January 2016

The Forum on Religion and Ecology Newsletter
10.1 (January 2016)


1. Overview, by Elizabeth McAnally

2. Paris Climate Change Conference (COP 21)

3. Climate Change Statements from the World’s Religions

4. New Publications

5. Calls for Papers

6. Events

7. Audio Recording and Transcript for “The Moral and Political Dimensions of Climate Change” (Panel at the 2015 Annual Meeting of the American Academy of Religion)

8. “Parliament of the World’s Religions” - Interview with Mary Evelyn Tucker on Unity Online Radio

9. Video of Thomas Berry: “The Universe and the University”

10. Worldviews: Global Religions, Culture, and Ecology

1. Overview, by Elizabeth McAnally


Welcome to the January 2016 issue of the newsletter for the Forum on Religion and Ecology. We have much to share with you this month with regards to developments in the field of Religion and Ecology, including videos, publications, calls for papers, events, and more.

The Paris Climate Change Conference, also known as the 21st annual Conference of Parties (COP21), was held in Paris, France on November 30 to December 11, 2015. At this important conference, “representatives of 195 nations reached a landmark accord that will, for the first time, commit nearly every country to lowering planet-warming greenhouse gas emissions to help stave off the most drastic effects of climate change” (http://www.nytimes.com/2015/12/13/world/europe/climate-change-accord-paris.html). Below you will find recent news articles about this conference. For more, see this helpful newsroom of the United Nations Framework Convention on Climate Change: http://newsroom.unfccc.int/

In recent months, numerous religious traditions have shared climate change statements calling for action from religious communities, as well as from the government leaders at COP21. We have included some of these climate change statements below. For more climate change statements from the world’s religions, visit: http://fore.yale.edu/climate-change/statements-from-world-religions/

We also would like to share two audio recordings with you. The first is of a panel at the 2015 Annual Meeting of the American Academy of Religion on the topic of “The Moral and Political Dimensions of Climate Change.” This panel was hosted by the Council on Foreign Relations’ Religion and Foreign Policy Initiative and features Erin Lothes Biviano, Mitchell C. Hescox, Mary Evelyn Tucker, and John Grim. For more, visit: http://www.cfr.org/climate-change/moral-political-dimensions-climate-change/p37322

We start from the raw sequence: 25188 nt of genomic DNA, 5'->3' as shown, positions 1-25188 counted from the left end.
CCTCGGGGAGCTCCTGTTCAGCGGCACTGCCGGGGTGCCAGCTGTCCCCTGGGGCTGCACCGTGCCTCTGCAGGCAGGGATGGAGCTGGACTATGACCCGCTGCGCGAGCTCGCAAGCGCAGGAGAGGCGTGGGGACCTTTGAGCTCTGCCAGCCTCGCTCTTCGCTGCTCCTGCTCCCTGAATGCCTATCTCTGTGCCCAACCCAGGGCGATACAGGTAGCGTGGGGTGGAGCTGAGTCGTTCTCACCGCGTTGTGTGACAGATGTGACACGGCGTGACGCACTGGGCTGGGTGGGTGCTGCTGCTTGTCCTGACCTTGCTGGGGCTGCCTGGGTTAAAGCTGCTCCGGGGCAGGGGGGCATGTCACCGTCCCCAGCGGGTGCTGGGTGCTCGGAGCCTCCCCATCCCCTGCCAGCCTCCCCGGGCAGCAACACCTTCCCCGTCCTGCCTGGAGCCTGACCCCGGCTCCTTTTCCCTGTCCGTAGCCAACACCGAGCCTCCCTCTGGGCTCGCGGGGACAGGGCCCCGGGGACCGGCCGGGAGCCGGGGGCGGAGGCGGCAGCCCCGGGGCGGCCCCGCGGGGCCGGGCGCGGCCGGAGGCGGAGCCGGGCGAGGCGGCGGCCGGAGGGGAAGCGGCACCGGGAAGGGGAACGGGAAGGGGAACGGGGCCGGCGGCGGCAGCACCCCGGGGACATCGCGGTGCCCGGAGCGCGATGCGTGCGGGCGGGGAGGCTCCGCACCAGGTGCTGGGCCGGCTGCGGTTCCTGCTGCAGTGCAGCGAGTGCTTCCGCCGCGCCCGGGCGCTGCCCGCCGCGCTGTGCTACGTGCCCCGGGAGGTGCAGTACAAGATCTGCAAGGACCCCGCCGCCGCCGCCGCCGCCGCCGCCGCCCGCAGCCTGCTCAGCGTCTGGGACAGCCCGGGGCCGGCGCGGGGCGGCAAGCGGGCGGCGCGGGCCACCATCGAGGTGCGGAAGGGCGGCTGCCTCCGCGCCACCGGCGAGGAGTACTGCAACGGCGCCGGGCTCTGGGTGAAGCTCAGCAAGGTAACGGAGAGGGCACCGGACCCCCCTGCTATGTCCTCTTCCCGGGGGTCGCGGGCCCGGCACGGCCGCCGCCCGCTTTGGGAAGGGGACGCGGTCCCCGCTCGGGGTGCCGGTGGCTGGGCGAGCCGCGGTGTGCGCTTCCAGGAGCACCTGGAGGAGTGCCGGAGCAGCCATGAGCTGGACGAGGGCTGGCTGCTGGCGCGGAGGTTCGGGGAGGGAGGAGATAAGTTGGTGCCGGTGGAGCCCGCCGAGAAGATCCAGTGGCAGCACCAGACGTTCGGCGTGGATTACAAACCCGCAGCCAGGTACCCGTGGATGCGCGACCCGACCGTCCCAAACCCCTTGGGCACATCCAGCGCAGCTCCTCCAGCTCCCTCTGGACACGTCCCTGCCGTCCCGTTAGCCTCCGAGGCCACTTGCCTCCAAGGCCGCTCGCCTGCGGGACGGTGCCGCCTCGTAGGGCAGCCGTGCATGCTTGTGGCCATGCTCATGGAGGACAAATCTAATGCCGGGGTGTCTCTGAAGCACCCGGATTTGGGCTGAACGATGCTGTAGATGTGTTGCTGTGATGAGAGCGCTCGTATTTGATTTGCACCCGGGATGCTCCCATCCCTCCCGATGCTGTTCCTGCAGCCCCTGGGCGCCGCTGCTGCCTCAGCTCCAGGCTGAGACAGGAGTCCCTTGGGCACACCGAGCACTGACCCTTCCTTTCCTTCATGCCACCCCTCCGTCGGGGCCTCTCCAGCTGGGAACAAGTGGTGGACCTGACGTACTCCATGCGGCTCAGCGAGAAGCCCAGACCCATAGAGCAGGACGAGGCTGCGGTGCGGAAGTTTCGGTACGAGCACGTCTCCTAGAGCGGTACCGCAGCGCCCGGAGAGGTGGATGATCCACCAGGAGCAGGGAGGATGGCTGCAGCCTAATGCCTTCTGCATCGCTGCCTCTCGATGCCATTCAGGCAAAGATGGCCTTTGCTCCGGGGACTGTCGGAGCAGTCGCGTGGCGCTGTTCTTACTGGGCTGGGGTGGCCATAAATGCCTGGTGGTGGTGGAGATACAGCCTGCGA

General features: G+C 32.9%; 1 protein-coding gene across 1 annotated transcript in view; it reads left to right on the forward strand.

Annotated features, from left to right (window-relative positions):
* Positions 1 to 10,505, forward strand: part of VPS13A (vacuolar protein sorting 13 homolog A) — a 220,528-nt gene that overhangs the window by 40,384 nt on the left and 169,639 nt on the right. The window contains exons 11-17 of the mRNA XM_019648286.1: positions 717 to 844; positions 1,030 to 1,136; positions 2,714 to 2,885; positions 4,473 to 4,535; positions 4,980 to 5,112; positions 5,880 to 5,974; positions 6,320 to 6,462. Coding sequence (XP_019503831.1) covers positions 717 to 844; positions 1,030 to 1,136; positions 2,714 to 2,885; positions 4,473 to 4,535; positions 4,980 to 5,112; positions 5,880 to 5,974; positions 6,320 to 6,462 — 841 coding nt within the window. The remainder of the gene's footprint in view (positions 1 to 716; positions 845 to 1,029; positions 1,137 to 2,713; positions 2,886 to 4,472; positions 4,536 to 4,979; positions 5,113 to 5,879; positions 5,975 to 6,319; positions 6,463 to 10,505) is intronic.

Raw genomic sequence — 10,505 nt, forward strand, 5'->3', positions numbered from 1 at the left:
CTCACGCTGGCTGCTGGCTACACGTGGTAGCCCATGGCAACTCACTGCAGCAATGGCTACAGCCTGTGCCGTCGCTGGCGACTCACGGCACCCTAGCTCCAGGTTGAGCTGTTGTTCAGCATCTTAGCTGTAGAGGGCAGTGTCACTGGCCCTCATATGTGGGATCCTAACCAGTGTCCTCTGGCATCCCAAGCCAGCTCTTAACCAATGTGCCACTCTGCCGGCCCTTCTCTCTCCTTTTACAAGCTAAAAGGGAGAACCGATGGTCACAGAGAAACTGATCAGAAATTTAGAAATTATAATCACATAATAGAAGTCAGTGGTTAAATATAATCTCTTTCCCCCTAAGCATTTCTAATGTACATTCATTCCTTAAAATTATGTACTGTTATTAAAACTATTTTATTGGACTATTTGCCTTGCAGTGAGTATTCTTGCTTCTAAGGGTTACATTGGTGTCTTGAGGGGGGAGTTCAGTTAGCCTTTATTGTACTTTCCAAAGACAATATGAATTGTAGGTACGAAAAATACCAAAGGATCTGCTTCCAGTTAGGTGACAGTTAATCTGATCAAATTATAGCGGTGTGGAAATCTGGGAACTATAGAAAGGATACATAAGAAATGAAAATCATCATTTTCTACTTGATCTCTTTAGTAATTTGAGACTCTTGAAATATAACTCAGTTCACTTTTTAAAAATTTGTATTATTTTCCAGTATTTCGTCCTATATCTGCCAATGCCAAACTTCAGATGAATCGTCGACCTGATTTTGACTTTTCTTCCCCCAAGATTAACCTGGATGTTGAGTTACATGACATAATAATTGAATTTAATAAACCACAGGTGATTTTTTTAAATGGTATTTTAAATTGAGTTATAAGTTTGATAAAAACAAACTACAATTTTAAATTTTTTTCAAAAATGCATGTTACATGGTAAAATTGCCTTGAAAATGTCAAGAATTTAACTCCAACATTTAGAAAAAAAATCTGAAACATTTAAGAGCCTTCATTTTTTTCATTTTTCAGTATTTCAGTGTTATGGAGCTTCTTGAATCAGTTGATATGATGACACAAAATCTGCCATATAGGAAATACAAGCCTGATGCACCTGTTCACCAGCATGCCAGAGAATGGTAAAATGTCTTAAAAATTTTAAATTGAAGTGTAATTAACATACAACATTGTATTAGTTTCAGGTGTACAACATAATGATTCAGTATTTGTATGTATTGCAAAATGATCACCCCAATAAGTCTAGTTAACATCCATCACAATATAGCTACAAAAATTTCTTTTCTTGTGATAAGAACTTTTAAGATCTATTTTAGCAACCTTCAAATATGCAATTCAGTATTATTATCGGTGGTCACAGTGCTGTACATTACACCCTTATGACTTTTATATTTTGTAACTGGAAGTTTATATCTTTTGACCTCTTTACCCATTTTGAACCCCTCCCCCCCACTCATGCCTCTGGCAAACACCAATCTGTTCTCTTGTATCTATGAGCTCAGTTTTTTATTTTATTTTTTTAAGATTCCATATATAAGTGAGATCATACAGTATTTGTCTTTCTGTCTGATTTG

The second audio recording is of an interview with Mary Evelyn Tucker on Unity Online Radio. In this interview hosted by Rev. Kristin Powell, Mary Evelyn discusses the Journey of the Universe project, as well as Pope Francis’ encyclical on climate change. You can listen here: http://www.unity.fm/episode/Soulstream_121615

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We hope this newsletter supports your own work and helps you further your own engagements with the field of Religion and Ecology.

Take care,
Elizabeth McAnally
California Institute of Integral Studies
Forum on Religion and Ecology at Yale
Website Manager & Newsletter Editor

2. Paris Climate Change Conference (COP 21)

“Nations Approve Landmark Climate Accord in Paris”
By Coral Davenport
New York Times
December 12, 2015

LE BOURGET, France — With the sudden bang of a gavel Saturday night, representatives of 195 nations reached a landmark accord that will, for the first time, commit nearly every country to lowering planet-warming greenhouse gas emissions to help stave off the most drastic effects of climate change. The deal, which was met with an eruption of cheers and ovations from thousands of delegates gathered from around the world, represents a historic breakthrough on an issue that has foiled decades of international efforts to address climate change.


Scientists enlist the big gun to get climate action: Faith”
By Seth Borenstein, Associated Press
The Daily Mail
December 6, 2015

PARIS (AP) — The cold hard numbers of science haven’t spurred the world to curb runaway global warming. So as climate negotiators struggle in Paris, some scientists who appealed to the rational brain are enlisting what many would consider a higher power: the majesty of faith.


Praise and plaudits from the best of COP21”
By Donna Schaper
National Catholic Reporter
December 22, 2015

After Paris and its enormous invigoration of the environmental, scientific and religious communities, it is time to figure out who is who and what is what. My big takeaways involve all three of these communities at their environmental – and strategic – best.

3. Climate Change Statements from the World’s Religions

World bishops’ appeal to COP 21 negotiating parties
October 26, 2015

Black Church Climate Change Statement
October 29, 2015

To the Jewish People, to all Communities of Spirit, and to the World: A Rabbinic Letter on the Climate Crisis
October 29, 2015

Islamic Declaration on Global Climate Change
International Islamic Climate Change Symposium
August 2015

Buddhist Climate Statement to World Leaders
Global Buddhist Climate Change Collective
October 29, 2015

Hindu Declaration on Climate Change
November 23, 2015

Indigenous Elders and Medicine Peoples Council Statement
United Nations Convention on Climate Change
COP21 Paris, France
November 30 - December 11, 2015

Shared Vision, Shared Volition: Choosing Our Global Future Together
A statement of the Bahá’í International Community to the United Nations Climate Change Conference in Paris, France
November 23, 2015

Statement of Faith and Spiritual Leaders on the upcoming United Nations Climate Change Conference, COP21 in Paris in December 2015
October 20, 2015

4. Audio Recording and Transcript for “The Moral and Political Dimensions of Climate Change” (Panel at the 2015 Annual Meeting of the American Academy of Religion)